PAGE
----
On June 3, 2020, the Minnesota Supreme Court in Kenneh v. Homeward Bound, Inc., affirmed the “severe or pervasive” standard, which employees must establish in workplace harassment or hostile work environment cases under the Minnesota Human Rights Act (MHRA). This standard has been used and applied in Minnesota under the MHRA for over 30 years; however, this ruling takes the analysis of cases under the standard a step further.
In affirming the standard, the Court noted that “[f]or the severe-or-pervasive standard to remain useful in Minnesota, the standard must evolve to reflect changes in societal attitudes towards what is acceptable behavior in the workplace.” Moreover, a holistic or totality of the circumstances approach should be used by lower courts and juries in each case and evaluate each case on its own set of facts, rather than analogizing with previous cases. In other words, there is no set rubric any case will be judged against.
The Court went on to articulate that “[a] single, severe incident” may support a claim for relief in certain circumstances whereas in others, a single passive incident may not rise to the level of “severe or pervasive” when considered in isolation. However, when considered as a whole (totality of the circumstances), those singular passive incidents may produce an objectively hostile environment.
In Kenneh, employee/plaintiff Assata Kenneh sued her employer, Homeward Bound, Inc., alleging her male coworker created a hostile work environment by repeatedly making sexually suggestive comments and gestures towards her within a four month period. This behavior persisted even after Kenneh reported the unwelcomed behavior to employer, and also after the coworker underwent sexual harassment training. The lower court granted summary judgment in favor of Homeward Bound, after concluding that Kenneh failed to allege conduct sufficiently severe or pervasive to support a claim for sexual harassment. In reversing the lower court’s decision on this issue, Minnesota Supreme Court cautioned lower courts on taking the issue away from juries and expressed that, “whether [an] alleged harassment [is] sufficiently severe or pervasive as to create a hostile work environment is generally a question of fact for the jury.” This ruling from the Supreme Court essentially guarantees similar cases are more than likely going to trial. So, what does this mean for employers?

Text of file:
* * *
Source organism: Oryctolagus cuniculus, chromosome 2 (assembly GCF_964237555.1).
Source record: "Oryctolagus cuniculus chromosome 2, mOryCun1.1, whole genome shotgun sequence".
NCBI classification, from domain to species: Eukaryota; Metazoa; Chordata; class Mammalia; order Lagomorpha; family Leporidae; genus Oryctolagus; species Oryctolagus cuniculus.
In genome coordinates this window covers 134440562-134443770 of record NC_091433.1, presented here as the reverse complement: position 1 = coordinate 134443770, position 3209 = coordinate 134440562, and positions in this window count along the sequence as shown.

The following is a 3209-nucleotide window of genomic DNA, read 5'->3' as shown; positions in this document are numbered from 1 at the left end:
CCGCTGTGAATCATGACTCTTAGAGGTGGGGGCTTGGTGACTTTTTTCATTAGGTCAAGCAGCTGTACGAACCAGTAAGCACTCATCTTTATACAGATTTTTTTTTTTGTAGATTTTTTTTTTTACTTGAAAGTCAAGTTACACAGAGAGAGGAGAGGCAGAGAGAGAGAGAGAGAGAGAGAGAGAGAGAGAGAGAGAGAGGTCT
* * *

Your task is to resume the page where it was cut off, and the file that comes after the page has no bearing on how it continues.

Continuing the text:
While it may become more difficult for employers to prevail on summary judgment in sexual harassment or hostile work environment case, there are steps employer can take to ensure these types of claims do not occur in their workplace or at the very least, minimize the chances. Employers need to reevaluate not only their workplace policies, but their workplace culture as a whole, while constantly evolving with society. This calls for progressive and evolving workplace policies. A few suggestions for employers to consider include the following:
- Frequent training of employees on what is and is not acceptable in the workplace – keeping in mind the technological aspect of today’s society (events that take place on social media platforms during working hours or at work sponsored events may be problematic);
- Develop a clear and progressive reporting system for employees to report any harassment or unacceptable behavior, in addition to creating an atmosphere where employees are encouraged to report;
- Conduct swift but thorough investigations of any complaints (regardless of severity) and take corrective actions when appropriate.
This ruling effectively put employers on notice. However, employers open to evolving with society position themselves to identify issues, investigate and resolve them quickly. This creates not only a safe and welcoming work environment for employees, but a business that would reduce the prospect of harassment and hostile workplace litigation.